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MZC1: Chapter 10 (DW)
Terms in this set (31)
The influence of needs and desires on the intensity and direction of behavior.
Basic requirements for physical and psychological well-being as identified by Maslow. These needs can be satisfied.
Needs for knowing, appreciating, and understanding, which people try to satisfy after their basic needs are met. These needs can never be fully satisfied.
A person's ability to develop his or her full potential.
A theory that focuses on how people explain the causes of their own successes and failures.
Locus of Control
A personality trait that determines whether people attribute responsibility for their own failure or success to internal or external factors.
A theory of motivation based on the belief that people's efforts to achieve depend on their expectations of reward.
A theory that relates the probability and the incentive value of success to motivation.
The desire to experience success and to participate in activities in which success depends on personal effort and abilities.
The goals of students who are motivated primarily by desire for knowledge acquisition and self-improvement. Also called mastery goals.
The goals of students who are motivated primarily by a desire to gain recognition from others and to earn good grades.
The expectation, based on experience, that one's actions will ultimately lead to failure.
An aspect of an activity that people enjoy and, therefore, find motivating.
A reward that is external to the activity, such as recognition or a good grade.
Information on the results of one's efforts.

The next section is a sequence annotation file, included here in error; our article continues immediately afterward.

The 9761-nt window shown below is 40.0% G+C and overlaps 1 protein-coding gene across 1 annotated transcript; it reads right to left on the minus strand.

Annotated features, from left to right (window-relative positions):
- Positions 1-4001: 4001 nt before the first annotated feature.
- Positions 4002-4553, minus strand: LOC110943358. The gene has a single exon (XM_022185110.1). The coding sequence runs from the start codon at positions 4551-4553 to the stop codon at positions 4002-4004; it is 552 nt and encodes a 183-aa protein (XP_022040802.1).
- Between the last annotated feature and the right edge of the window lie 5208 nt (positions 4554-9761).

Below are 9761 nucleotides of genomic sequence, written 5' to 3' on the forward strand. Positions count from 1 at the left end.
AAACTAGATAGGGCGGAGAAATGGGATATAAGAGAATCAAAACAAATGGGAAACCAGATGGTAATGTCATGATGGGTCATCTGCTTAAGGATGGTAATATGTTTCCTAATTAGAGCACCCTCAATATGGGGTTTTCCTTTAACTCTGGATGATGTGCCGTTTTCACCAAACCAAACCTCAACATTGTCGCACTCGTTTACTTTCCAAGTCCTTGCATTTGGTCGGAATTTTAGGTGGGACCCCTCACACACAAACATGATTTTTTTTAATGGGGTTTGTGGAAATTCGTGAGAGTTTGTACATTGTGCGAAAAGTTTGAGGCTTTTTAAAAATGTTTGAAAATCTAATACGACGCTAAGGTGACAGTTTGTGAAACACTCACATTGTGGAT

Praise that is effective because it refers directly to specific task performances.
cause for a behavior that does not change over time
cause for a behavior that may change with time, day, or place
As a person grows in knowledge, the brain becomes more efficient
use of reward system to affect motivation and increase performance
motivated by deficiency needs before growth needs
A system of beliefs that stresses the potential value and goodness of human beings, emphasizes common human needs, and seeks solely rational ways of solving human problems.
engaging in behavior because it is personally rewarding; performing an activity for its own sake.
motivation to perform a behavior or engage in an activity to earn a reward or avoid punishment.
Symptoms of anxiety
Physical (shaking, sweating, etc), emotional (depression, low self-esteem, hopelessness), behavioral (fidgeting, avoidance, negative self-talk)
Examples of internal motivators
Personal enjoyment, moral "rightness," challenge, excitement
Examples of external motivators
Money, grades, fame, attention, tokens (tickets, etc), food
Strategies to increase intrinsic motivation
Choice, meaningful learning, curiosity, link to prior knowledge, need to know
Classroom practices that decrease motivation
Work that's too hard or too easy, poor relationships with students, focusing on the "best" students, boring or repetitive work, work is not "worth it"
Four possible attributions
Ability, Effort, Task Difficulty, Luck
Strategies to increase student engagement
Give students choices and some control, have an emotionally safe classroom, include all students, give specific feedback
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